Participatory Evaluation in Education: Studies in Evaluation Use and Organizational Learning

By J. Bradley Cousins; Lorna M. Earl | Go to book overview

Chapter 1

The Case for Participatory Evaluation: Theory, Research, Practice

J.Bradley Cousins and Lorna M. Earl


'Show Me'

The teacher's role has and will continue to evolve at a rather sharp pace as schools persevere into the next century with a variety of tensions and conflicts. There seems to be little question that norms of privacy and isolation from peers and colleagues are under siege. At the same time, teachers' resolve to protect longstanding interests and to maintain a territorial stance on classroom decision making is pervasive and strong. Teachers are just plain unwilling to make a fundamental shift simply because a new idea sounds good. Blind acceptance of new direction and expansion in the role is not enough. Not unlike Missouri state automobile licence plates that proudly convey to the world the state's nickname and a people's disposition toward 'high falutin' proposals and ideas, teachers are saying 'show me'.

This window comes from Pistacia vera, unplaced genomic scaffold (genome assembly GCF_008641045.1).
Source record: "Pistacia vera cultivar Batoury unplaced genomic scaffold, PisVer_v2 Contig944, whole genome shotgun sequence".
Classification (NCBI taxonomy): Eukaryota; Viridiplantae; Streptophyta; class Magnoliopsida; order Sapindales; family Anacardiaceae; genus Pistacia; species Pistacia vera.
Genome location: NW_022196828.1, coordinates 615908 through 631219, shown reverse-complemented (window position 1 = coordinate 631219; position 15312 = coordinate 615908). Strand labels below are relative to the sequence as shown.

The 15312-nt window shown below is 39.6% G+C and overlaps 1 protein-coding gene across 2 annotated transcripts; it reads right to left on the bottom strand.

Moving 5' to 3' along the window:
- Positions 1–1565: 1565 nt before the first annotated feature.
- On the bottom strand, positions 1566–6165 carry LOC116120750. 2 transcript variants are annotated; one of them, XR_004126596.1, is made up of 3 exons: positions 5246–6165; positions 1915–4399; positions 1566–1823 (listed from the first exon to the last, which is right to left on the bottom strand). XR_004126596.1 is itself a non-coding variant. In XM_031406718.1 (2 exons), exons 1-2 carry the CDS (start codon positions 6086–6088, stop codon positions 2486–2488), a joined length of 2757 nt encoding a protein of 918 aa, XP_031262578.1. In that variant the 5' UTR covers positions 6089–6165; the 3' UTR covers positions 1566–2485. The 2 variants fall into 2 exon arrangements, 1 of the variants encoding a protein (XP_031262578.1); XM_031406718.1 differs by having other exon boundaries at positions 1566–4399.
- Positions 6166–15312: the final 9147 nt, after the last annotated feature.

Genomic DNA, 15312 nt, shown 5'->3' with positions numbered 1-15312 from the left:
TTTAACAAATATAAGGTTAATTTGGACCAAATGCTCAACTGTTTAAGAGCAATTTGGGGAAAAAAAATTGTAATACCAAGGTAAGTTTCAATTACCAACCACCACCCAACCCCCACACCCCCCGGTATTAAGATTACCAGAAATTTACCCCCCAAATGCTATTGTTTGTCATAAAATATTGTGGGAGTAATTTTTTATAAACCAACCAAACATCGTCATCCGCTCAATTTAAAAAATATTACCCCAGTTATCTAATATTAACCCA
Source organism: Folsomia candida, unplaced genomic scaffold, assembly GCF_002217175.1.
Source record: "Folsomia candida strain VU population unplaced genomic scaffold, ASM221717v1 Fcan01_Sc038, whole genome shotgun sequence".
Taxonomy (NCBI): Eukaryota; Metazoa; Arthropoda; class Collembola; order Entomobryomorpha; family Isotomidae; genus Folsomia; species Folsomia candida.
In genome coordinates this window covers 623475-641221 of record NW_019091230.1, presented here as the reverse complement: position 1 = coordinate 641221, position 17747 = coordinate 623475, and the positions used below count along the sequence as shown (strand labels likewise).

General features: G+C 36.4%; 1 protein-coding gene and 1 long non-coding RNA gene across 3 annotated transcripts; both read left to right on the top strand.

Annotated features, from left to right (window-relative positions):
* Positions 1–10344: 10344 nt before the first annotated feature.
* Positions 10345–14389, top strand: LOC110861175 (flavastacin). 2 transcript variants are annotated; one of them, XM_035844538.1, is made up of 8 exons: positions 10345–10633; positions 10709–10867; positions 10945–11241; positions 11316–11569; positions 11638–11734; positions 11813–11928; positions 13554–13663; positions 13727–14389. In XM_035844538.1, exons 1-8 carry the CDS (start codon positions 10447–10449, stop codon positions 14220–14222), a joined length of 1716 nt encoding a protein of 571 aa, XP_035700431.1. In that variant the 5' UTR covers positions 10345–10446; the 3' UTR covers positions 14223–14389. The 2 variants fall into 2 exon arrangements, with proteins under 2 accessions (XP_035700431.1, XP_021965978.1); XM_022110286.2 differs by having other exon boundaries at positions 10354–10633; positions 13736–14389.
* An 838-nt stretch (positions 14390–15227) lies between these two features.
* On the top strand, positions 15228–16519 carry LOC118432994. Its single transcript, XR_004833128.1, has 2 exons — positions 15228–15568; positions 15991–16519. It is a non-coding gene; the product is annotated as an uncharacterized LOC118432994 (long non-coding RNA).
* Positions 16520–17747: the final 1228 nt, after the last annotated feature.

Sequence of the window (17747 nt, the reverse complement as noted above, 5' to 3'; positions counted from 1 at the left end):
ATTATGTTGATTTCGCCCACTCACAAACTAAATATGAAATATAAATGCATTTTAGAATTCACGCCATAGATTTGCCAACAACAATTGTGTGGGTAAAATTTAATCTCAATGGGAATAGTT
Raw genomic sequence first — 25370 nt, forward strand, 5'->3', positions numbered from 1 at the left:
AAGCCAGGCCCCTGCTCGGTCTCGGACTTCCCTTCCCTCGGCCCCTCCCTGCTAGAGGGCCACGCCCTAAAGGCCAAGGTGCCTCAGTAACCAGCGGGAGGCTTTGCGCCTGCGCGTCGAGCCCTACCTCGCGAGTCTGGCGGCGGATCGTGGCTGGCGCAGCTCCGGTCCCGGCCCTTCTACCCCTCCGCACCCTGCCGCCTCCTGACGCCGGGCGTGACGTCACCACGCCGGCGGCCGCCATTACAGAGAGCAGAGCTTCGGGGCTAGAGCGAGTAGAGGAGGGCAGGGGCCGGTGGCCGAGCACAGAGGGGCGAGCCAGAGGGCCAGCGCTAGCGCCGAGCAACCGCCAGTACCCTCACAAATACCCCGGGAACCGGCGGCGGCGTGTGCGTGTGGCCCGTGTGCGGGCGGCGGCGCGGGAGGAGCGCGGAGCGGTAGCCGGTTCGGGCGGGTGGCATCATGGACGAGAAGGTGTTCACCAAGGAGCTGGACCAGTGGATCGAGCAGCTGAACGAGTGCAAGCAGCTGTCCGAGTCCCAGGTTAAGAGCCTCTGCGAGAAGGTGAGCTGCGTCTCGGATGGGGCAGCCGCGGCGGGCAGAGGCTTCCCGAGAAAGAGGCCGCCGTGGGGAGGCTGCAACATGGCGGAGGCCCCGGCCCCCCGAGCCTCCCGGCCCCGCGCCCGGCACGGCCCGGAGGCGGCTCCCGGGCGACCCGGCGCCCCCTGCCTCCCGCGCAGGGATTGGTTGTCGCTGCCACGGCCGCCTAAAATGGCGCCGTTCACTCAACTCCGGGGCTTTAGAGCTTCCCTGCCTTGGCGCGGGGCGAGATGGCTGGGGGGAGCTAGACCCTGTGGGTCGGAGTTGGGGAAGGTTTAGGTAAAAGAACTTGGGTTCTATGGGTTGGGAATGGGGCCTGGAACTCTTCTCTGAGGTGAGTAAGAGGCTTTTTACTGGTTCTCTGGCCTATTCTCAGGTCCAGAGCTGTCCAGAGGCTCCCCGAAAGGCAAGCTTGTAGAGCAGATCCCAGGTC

This book is about the acceptance of a relatively new direction and expansion of the role for educators. In particular, the focus for discussion, debate and deliberation is teachers' and principals' involvement on school- and system-based applied research projects; activities that clearly fall outside traditionally defined teaching roles. All things considered, why on earth would teachers and principals want to become involved in applied research activities, ventures that are entirely likely to spell hard work, heightened anxiety, tension and stress, and general disequilibrium? We have some distinct ideas about the answer to this question. The basis for our ideas is several years of experience working in schools and school systems with educators on applied research projects of local interest. We have seen the benefits and we have seen the pitfalls. We have hurdled obstacles and we have run into brick walls. But we continue to pursue with alacrity, opportunities to work in partnership with our practice-based colleagues and we absolutely delight in their invitations to come back. We understand and accept that our delights are not sufficient to persuade others. We also appreciate that by merely presenting our rationale for embracing collaborative research projects, no matter how coherent, attractive or 'high falutin', we will not even begin to persuade the uninitiated. We know that the proud message of the hearts and licence plates of Missourans defines the path that we must take. That message provides both the starting point and the impetus for this book.

-3-

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